J.B. Spins

Jazz, film, and improvised culture.

Friday, August 02, 2013

JFFSF ’13: Space Battleship Yamato

Some might know this franchise as Star Blazers.  For many Americans, it was their first introduction to anime and is considered an influence on several subsequent sci-fi series, including Battlestar Galactica.  Leiji Matsumoto and Yoshinobu Nishizaki’s space opera finally gets the live action treatment with Takashi Yamazaki’s Space Battleship Yamato (trailer here), which has its West Coast premiere this Sunday during the 2013 Japan Film Festival of San Francisco.

So far, the future is a serious bummer.  A ruthless alien race known as Gamilas have rendered the surface of the Earth uninhabitable through their constant bombardment and it is only a matter of time before the radiation reaches the subterranean settlements.  The opening space battle is an unqualified disaster for Earth, with only the flagship Yamato surviving, thanks to the noble sacrifice of Captain Mamoru Kodai and the crew of the Yukikaze.  Kodai’s younger brother Susumu does not quite see it that way.  He bitterly and vocally rails against Captain Okita and his alleged cowardice.  As a result, it is a little awkward when he re-enlists for a last ditch mission on the Yamato.

It seems the Gamila are not alone in their far corner of the universe.  The mysterious people of Iskandar have sent Earth a warp engine schematic and a vague invitation.  Seizing on Iskandar as a symbol of hope, Okita leads the Yamato where no man has gone before.  Of course, it will hardly be a smooth trip.  Kodai will clash Hepburn-and-Tracy style with Yuki Mori, the leader of the Black Tiger fighter pilots, while the Gamilas harass the ship every step of the way.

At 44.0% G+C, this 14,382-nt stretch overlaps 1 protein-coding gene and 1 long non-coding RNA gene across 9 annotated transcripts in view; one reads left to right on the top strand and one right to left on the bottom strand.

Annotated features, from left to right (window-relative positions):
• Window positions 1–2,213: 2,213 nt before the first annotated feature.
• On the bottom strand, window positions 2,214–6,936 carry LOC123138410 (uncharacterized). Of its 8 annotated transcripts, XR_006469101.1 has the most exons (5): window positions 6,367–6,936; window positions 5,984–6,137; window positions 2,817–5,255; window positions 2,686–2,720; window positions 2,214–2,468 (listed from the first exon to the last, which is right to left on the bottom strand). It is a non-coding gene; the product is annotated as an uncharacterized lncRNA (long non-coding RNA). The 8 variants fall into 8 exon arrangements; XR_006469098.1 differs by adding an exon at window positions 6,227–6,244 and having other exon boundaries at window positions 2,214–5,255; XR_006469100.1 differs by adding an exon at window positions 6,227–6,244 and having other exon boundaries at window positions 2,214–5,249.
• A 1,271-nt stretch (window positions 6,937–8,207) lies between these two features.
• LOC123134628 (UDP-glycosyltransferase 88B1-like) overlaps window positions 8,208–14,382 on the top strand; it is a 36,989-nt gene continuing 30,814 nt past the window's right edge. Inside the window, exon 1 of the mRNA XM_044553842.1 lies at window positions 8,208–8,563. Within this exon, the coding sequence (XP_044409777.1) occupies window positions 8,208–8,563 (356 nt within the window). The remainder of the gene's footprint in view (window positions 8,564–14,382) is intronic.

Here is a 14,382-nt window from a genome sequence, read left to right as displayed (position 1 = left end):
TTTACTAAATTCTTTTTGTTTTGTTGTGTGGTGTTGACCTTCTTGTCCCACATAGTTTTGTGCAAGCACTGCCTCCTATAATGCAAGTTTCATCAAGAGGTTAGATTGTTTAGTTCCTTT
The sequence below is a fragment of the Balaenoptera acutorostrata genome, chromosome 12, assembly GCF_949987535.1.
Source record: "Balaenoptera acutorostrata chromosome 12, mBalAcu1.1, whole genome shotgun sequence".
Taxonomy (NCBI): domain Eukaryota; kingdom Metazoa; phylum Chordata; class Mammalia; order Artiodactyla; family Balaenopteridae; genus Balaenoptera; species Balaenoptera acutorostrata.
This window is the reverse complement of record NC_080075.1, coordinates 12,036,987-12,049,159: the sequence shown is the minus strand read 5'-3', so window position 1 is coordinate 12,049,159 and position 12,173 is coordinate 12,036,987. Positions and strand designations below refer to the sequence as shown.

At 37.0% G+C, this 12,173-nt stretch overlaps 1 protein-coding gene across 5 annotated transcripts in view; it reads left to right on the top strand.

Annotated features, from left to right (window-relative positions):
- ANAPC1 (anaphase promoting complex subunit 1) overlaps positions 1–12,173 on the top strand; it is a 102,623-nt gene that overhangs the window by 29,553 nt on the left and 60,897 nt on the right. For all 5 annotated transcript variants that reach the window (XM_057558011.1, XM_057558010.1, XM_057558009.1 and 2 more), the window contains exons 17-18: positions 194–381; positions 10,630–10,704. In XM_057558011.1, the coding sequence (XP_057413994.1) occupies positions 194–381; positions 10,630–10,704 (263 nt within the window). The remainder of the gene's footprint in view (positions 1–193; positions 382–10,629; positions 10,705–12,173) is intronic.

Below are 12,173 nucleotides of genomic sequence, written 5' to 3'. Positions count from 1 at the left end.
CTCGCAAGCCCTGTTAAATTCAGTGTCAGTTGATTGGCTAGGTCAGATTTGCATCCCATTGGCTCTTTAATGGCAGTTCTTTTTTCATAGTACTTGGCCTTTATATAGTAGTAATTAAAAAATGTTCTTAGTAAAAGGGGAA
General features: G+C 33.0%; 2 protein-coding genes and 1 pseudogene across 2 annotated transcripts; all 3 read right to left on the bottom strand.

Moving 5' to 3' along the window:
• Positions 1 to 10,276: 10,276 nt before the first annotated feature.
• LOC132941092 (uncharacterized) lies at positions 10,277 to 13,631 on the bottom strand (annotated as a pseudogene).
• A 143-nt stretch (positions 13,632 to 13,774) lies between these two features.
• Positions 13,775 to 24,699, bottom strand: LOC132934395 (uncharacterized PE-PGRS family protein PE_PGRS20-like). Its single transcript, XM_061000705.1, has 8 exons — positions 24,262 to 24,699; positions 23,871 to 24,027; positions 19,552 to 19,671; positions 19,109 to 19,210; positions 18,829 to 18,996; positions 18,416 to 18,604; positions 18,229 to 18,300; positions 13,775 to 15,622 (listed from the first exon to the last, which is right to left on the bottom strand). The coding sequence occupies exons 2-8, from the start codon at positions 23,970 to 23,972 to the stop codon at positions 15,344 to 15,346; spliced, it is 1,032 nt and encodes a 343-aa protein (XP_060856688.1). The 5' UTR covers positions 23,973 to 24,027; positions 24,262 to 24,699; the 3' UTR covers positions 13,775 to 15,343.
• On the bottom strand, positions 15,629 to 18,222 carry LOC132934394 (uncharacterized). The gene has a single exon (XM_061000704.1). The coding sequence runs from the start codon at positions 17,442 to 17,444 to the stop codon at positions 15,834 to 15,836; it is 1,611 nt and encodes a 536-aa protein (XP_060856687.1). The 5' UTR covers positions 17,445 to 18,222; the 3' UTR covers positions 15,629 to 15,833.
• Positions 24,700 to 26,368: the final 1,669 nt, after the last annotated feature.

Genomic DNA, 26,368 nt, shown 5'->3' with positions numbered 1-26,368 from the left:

A big budget production, the live action Yamato boasts some legitimately impressive space battles.  In an odd contrast, some of the Earthly sets look rather flimsy, but fans should find the spirit mostly in keeping with the original series and successive features and reboots. In fact, sacrifice is a conspicuous theme in Yamazaki’s film, even though such plot developments were occasionally walked back in the television productions as a result of viewer feedback.

TV star-making-the-feature-transition Takuya Kimura is reasonably solid as the Maverick-esque Kodai and Meisa Kimura makes a credible and engaging action figure as Mori.  Tsutomu Yamazaki (so wise and graceful as the old encoffineer in Departures) has the right commanding presence for Okita, but he is overly done-up, looking like he and his beard might feel at home on a bottle of aftershave.  Still, there are some distinctive supporting turns amongst the crew, including Ip Man alumnus Hiroyuki Ikeuchi as the hardcore commando Hajime Saito and Naoto Ogata as the devoted family man navigator, Daisuke Shima.

In an odd bit of equal opportunity casting, the film pulls a gender switch on Dr. Sado, evidently to demonstrate women are just as capable of aimlessly staggering about the ship with a bottle of sake as any man. (Right, so don’t get sick on the Yamato.)  Nevertheless, all the essential elements are there.  Yamazaki has a good sense of when to crank up the Kirkian melodrama and when to dial it down.  As a result, Space Battleship Yamato is pretty consistently entertaining military science fiction with somewhat apocalyptic overtones.  Recommended for franchise fans, it screens this Sunday (8/4) at the New People Cinema in San Francisco.

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